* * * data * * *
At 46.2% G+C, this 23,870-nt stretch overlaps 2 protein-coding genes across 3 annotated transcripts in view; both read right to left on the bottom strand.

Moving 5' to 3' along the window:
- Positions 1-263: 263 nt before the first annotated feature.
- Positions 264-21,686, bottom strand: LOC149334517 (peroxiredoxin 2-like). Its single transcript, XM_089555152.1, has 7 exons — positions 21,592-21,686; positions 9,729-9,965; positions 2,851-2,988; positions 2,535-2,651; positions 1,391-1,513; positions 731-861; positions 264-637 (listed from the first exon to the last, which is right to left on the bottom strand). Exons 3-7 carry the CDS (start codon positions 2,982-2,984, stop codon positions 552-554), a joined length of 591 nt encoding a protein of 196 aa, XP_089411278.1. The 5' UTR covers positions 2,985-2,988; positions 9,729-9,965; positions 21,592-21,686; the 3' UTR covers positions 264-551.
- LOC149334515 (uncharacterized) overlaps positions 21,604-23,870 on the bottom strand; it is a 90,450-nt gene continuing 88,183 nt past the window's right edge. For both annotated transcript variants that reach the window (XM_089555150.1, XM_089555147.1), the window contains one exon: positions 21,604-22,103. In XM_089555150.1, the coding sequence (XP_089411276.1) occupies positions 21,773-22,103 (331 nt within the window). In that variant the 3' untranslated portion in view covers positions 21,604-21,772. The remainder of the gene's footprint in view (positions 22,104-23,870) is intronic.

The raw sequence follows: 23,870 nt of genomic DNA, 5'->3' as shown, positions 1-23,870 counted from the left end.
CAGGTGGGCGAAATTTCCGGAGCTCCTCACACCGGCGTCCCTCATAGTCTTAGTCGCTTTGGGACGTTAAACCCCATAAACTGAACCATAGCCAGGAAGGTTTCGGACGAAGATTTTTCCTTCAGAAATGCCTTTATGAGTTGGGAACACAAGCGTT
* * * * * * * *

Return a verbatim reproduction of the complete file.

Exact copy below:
At 46.2% G+C, this 23,870-nt stretch overlaps 2 protein-coding genes across 3 annotated transcripts in view; both read right to left on the bottom strand.

Moving 5' to 3' along the window:
- Positions 1-263: 263 nt before the first annotated feature.
- Positions 264-21,686, bottom strand: LOC149334517 (peroxiredoxin 2-like). Its single transcript, XM_089555152.1, has 7 exons — positions 21,592-21,686; positions 9,729-9,965; positions 2,851-2,988; positions 2,535-2,651; positions 1,391-1,513; positions 731-861; positions 264-637 (listed from the first exon to the last, which is right to left on the bottom strand). Exons 3-7 carry the CDS (start codon positions 2,982-2,984, stop codon positions 552-554), a joined length of 591 nt encoding a protein of 196 aa, XP_089411278.1. The 5' UTR covers positions 2,985-2,988; positions 9,729-9,965; positions 21,592-21,686; the 3' UTR covers positions 264-551.
- LOC149334515 (uncharacterized) overlaps positions 21,604-23,870 on the bottom strand; it is a 90,450-nt gene continuing 88,183 nt past the window's right edge. For both annotated transcript variants that reach the window (XM_089555150.1, XM_089555147.1), the window contains one exon: positions 21,604-22,103. In XM_089555150.1, the coding sequence (XP_089411276.1) occupies positions 21,773-22,103 (331 nt within the window). In that variant the 3' untranslated portion in view covers positions 21,604-21,772. The remainder of the gene's footprint in view (positions 22,104-23,870) is intronic.

The raw sequence follows: 23,870 nt of genomic DNA, 5'->3' as shown, positions 1-23,870 counted from the left end.
CAGGTGGGCGAAATTTCCGGAGCTCCTCACACCGGCGTCCCTCATAGTCTTAGTCGCTTTGGGACGTTAAACCCCATAAACTGAACCATAGCCAGGAAGGTTTCGGACGAAGATTTTTCCTTCAGAAATGCCTTTATGAGTTGGGAACACAAGCGTT